‘Curating Performance’ workshop at the Arnolfini

Published on the Arnolfini and Young Arnolfini blogs

Thursday 12th – Friday 13th September 2013

This two-day workshop on curating performance at the Arnolfini comprised of lectures and artists’ talks considering themes such as the relationship between social spaces, aesthetic experience and the audience, as well as similarities between curator and dramaturge. The opportunities and limitations associated with contextualising time-conscious work and live art were also considered. Additionally, notions of staging, movement, image and body were pertinent tropes throughout.

Jamie Eastman, the Arnolfini’s curator of performance, introduced the workshop and set the scene by asking the burning and complex question of what is a curator. He suggested a curator was a mediator of live moments, someone who is concerned with the production and presentation of narratives, and whose role links to theatre. Another memorable moment from the introduction was Eastman’s suggestion that the context for live performances is highly important as each event is made up of narratives told in social spaces.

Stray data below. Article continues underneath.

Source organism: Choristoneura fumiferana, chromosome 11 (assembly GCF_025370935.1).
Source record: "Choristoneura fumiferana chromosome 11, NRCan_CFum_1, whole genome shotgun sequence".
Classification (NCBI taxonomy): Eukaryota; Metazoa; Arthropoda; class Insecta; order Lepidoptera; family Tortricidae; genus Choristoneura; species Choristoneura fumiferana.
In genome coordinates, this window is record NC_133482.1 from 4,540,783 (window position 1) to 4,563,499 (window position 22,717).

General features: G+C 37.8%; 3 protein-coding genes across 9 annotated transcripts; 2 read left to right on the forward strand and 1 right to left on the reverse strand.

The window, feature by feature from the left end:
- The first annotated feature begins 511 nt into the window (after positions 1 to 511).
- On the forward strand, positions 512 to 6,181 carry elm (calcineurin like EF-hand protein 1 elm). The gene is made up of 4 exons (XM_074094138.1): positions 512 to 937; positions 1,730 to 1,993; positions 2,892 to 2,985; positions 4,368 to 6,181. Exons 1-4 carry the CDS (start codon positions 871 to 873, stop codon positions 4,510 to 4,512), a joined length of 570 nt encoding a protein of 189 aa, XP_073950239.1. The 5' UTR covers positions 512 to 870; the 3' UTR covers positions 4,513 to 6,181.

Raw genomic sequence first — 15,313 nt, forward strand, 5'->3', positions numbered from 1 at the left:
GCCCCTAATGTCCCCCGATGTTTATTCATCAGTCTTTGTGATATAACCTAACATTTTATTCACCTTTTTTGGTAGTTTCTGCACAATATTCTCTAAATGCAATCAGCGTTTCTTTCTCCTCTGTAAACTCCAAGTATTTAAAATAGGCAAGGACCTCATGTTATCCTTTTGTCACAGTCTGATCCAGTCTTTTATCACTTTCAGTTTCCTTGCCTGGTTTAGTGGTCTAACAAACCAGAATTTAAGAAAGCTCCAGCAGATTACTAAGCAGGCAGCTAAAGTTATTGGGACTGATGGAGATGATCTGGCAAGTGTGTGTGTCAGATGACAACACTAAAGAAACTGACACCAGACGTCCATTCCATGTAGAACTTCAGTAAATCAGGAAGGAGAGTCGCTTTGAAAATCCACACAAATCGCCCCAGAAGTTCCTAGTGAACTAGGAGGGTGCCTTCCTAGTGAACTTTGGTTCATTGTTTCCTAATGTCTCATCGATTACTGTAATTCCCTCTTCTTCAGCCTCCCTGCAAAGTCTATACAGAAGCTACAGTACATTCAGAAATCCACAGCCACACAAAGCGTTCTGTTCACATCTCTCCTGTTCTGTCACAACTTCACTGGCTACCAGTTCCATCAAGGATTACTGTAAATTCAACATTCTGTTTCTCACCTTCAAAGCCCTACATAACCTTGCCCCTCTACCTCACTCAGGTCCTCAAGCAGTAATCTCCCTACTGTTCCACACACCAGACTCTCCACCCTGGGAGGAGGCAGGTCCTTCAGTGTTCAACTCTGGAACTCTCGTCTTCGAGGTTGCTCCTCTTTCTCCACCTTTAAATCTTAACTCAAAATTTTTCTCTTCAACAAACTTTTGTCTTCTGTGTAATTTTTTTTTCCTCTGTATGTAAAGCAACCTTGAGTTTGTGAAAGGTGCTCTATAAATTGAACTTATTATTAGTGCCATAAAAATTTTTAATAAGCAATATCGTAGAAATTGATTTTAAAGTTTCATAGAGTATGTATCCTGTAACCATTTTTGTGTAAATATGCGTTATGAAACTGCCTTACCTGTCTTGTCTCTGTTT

Anja Dorn, a curator and guest professor for curatorial theory and dramaturgy at the University of Design Karlsruhe, began the first session with her workshop entitled ‘Curating the Audience’. She offered the notion that the increasing numbers of performance programmes were largely due to consumer culture and attempts to engage with, and even be dictated by, a wider consumer audience. Due to this, performance art takes place in what is called social spaces. (This breakdown of boundaries between art and the public dates back to the 1960s where de-bordering art was taken into new accessible places). From this observation, Dorn was keen for us to discuss how far these social spaces enable aesthetic experience and what implications this powerful consumer culture has for curatorial decisions.  Continue reading